Hyperosmolar hyperglycaemic state

HHS (formerly known as HONK or hyperosmolar non ketotic coma) is the typical hyperglycaemic emergency of type 2 diabetes. It is characterised by hyperglycaemia and significant hyper osmolality (serum osmolality, calculated as 2xNa+glucose, of greater than 320 mOsmol/kg) in the absence of significant ketosis.

Assessment of ketosis

The urine should be dipped for ketones to check that there isn’t co-existent DKA or that the nature of the hyperglycemia isn’t predominantly keto-acidotic.

Usually, in straightforward HHS, the urinary ketones will be less than 2+.

Acid base status

Blood gases should be assessed in order to check that the primary diagnosis isn’t actually DKA.

In addition, the patient should be assessed for a lactic acidosis which may arise due to severe tissue hypo-perfusion and/or due to metformin accumulation.

FBC

This is part of the 'septic screen' and also an important baseline. 

Us+Es

This is essential in order to assess the baseline K+ as well as giving a biochemical indication of dehydration and of renal function.

Glucose

Laboratory glucose is an essential baseline investigation.

HbA1c

Although not directly relevant to the management of HHS, it is a useful opportunity to assess the overall level of glycaemic control.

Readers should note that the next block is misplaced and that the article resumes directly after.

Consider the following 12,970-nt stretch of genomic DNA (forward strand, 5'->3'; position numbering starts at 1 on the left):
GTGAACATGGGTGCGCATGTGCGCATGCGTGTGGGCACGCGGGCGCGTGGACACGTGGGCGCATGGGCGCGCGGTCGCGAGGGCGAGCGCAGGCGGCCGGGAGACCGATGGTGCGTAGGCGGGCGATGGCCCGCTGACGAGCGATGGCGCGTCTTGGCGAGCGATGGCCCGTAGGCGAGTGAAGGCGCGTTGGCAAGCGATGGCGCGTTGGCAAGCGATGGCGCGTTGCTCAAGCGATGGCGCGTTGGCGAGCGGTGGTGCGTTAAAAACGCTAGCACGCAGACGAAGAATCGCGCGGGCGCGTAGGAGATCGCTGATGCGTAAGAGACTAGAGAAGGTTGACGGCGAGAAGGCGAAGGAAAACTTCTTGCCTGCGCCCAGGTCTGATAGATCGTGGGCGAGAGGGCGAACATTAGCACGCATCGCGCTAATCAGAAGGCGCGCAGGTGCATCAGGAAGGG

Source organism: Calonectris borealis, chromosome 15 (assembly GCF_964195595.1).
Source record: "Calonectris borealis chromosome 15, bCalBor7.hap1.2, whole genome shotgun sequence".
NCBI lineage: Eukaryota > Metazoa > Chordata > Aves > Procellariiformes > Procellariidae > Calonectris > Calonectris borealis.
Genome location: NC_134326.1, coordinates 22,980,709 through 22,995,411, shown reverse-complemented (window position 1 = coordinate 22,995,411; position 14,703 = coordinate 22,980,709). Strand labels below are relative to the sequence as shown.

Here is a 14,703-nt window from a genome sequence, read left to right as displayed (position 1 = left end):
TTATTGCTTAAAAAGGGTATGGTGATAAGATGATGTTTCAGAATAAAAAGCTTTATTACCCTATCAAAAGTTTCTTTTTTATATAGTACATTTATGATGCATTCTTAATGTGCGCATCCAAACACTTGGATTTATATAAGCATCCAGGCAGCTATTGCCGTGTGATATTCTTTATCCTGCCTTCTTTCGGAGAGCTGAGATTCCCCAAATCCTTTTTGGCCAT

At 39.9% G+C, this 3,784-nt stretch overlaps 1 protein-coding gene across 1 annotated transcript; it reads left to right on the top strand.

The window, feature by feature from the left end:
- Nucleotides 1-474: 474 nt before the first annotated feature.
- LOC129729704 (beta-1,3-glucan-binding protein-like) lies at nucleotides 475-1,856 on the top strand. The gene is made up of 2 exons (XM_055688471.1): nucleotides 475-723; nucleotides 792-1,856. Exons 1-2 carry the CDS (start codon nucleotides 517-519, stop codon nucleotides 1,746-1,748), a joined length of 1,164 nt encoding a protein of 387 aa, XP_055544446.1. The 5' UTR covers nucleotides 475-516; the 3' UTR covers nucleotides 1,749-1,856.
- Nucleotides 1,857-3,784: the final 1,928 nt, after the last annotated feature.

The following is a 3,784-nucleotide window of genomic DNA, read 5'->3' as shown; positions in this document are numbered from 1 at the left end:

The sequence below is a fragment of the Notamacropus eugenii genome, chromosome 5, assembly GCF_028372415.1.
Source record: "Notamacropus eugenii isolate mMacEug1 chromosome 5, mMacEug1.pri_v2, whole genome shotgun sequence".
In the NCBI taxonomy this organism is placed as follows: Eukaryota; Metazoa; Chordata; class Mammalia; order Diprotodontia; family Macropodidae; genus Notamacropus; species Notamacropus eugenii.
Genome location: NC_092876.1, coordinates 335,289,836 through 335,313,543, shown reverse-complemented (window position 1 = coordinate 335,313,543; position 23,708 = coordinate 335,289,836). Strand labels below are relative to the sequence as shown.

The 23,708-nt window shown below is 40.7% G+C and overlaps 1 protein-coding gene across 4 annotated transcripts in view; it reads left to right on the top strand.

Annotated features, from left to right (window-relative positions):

LFTs

A useful baseline.

CXR  

This is usually performed as part of the 'septic screen'.

Urinalysis

The presence of nitrites, leukocytes, protein and blood should prompt a sample being sent for microscopy, culture and sensitivity.

Blood cultures

These should also be sent if there is suspicion that there is a septic precipitant of the episode.

Cardiac enzymes

Troponin and CK should be checked in order not to miss a 'silent' MI which may have precipitated the HHS.

ECG

ECG should be checked in order not to miss a 'silent' MI which may have precipitated the HHS.

Osmolality

Osmolality should be calculated as 2xNa+glucose, sometimes 2xK+, is also included but this contributes very little to the total.

Urea, strictly speaking, should not be included in the calculation as it is freely diffusable between fluid compartments. Normal serum osmolality is between 285 and 295 mOsmol/Kg.

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